Through the Looking Glass Children's Book Reviews



Sheeri L. Smith
For ages 14 and up
Penguin, 2013   ISBN: 978-0399252945

From 2014 to 2017, Louisiana and the other states typically affected by hurricanes were hit hard by category 4 and category 5 hurricanes. The people living in the region barely had a chance to recover before Hurricane Jesus hit in 2019. Jesus was a category 6 hurricane and an estimated 8,000 people died because of the storm. The deaths continued after the storm was over because people were not able to get treatment for once treatable diseases such as diabetes and asthma. Then Delta Fever came, a disease that attacked the blood and that could not be cured. In 2020 the American government decided to seal off the affected Gulf Coast area. People could not cross the border unless they had been tested for Delta Fever. Just five years later, the U.S. Government took the drastic step of separating from Alabama, Florida, Georgia, Louisiana, and Texas. A huge wall was built to cut these areas off from the rest of the United States.

It is now 2056 and Fen de La Guerre, a member of the O-Positive tribe, is getting supplies for her chieftain, Lydia. Lydia is pregnant and Fen is determined that they will have everything the baby needs when it arrives. To try to contain the spread of Delta Fever most of the people living in the Gulf States have formed tribes based on blood type. Everybody is a carrier for the disease at this point but some have a harder time than others. AB’s need transfusions regularly, and O positive blood is so desirable that O positives are often hunted down and put into blood farms.

When Fen gets back home to her O-Positive tribe, they are getting ready for a powwow that they are holding that evening. Lydia hopes to be able to make some kind of peaceful deal with the O-Negatives. The powwow barely gets going when the gathering is attacked by a group of ABs. Fen manages to avoid being killed and when she finds Lydia, the chieftain is in labor. Fen is able to deliver the baby, but Lydia does not survive the birth. Before Lydia dies, she makes Fen promise that she will do her best to make sure that the baby will have a better life than Lydia has had.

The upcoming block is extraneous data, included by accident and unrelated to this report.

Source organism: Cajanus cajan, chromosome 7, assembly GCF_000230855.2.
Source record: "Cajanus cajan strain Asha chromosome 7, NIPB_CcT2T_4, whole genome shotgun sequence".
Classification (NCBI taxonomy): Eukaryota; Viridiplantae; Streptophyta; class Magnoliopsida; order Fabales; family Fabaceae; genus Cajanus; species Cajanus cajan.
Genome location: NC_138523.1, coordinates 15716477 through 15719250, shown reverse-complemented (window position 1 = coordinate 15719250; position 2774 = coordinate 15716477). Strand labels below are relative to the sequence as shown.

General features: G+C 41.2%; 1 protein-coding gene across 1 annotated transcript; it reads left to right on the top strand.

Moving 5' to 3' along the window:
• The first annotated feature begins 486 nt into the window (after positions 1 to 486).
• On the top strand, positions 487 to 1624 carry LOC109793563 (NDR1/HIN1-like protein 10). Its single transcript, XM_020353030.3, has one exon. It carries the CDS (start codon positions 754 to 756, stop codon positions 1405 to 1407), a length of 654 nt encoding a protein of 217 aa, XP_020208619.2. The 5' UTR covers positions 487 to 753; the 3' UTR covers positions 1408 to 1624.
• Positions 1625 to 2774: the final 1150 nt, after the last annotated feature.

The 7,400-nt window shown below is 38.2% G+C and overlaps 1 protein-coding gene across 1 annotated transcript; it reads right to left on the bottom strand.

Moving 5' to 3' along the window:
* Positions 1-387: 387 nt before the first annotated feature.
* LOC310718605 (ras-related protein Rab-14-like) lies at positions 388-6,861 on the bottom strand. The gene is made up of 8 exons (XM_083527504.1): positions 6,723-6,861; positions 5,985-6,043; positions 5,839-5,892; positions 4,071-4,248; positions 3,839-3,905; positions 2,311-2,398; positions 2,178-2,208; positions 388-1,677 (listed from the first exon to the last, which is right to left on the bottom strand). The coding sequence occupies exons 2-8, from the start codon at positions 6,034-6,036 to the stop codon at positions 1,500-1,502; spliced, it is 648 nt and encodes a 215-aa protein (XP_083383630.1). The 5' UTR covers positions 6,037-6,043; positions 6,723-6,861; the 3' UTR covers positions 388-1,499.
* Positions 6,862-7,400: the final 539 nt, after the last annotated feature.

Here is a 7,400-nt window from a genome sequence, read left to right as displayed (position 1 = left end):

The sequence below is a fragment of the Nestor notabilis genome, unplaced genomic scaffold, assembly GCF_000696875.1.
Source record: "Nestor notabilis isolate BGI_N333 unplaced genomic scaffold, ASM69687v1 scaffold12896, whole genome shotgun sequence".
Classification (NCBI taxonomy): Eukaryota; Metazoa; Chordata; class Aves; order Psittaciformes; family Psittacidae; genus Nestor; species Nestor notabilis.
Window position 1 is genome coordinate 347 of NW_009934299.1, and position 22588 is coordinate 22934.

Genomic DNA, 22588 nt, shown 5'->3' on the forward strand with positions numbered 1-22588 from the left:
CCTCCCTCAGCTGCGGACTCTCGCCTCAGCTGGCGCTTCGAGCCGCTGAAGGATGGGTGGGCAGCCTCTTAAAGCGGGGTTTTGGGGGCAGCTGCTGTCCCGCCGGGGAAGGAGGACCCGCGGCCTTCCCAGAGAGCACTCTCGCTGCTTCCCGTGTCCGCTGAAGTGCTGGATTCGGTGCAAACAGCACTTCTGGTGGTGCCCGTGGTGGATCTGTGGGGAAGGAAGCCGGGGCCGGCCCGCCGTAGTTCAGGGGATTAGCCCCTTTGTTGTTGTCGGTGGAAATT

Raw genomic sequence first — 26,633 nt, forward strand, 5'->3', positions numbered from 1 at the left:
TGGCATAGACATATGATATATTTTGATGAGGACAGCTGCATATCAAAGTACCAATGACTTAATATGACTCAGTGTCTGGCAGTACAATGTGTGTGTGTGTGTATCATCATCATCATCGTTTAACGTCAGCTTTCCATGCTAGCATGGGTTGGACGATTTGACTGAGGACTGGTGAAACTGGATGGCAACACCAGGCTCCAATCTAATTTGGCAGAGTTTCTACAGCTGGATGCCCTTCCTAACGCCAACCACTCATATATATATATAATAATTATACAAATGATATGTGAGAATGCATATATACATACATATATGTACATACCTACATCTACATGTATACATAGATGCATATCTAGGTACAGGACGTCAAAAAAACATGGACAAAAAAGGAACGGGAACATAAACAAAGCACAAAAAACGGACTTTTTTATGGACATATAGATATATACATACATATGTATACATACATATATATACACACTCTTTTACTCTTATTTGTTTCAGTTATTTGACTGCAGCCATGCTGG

Fen decides that the best thing to do is to go and talk to Mr. Go, a man who knew Fen’s parents. Mr. Go cared for Fen after the death of her parents, and he was the one who took Fen to Lydia. Hopefully Mr. Go will know how to get the baby to safety. They need to get her out of the Delta region and to the Outer States before she is able to contract Delta Fever.

As she is making her way to Mr. Go’s refuge, Fen meets a young scientist, Daniel, who has managed to get over the Wall without being detected by the authorities. Daniel has been working on a cure for Delta Fever and though he is close, he needs more information about the illness, information that he believes he will find at a research facility in Orleans. Fen ends up helping the young man who does not know anything about the world he has entered. Together they face all kinds of dangers, helping each other reach their goals, and in the process they find out some terrible secrets about Orleans and the people who live there.

This powerful, gritty, and often disturbing story gives readers a picture of what can happen when law and order goes by the wayside and when disease and fear takes over. The rules change dramatically and people have to build alliances and develop new strategies to survive. Fen’s voice is painfully honest, and readers will enjoy seeing how she teaches Daniel about her world and how he turns out to be an asset instead of a liability.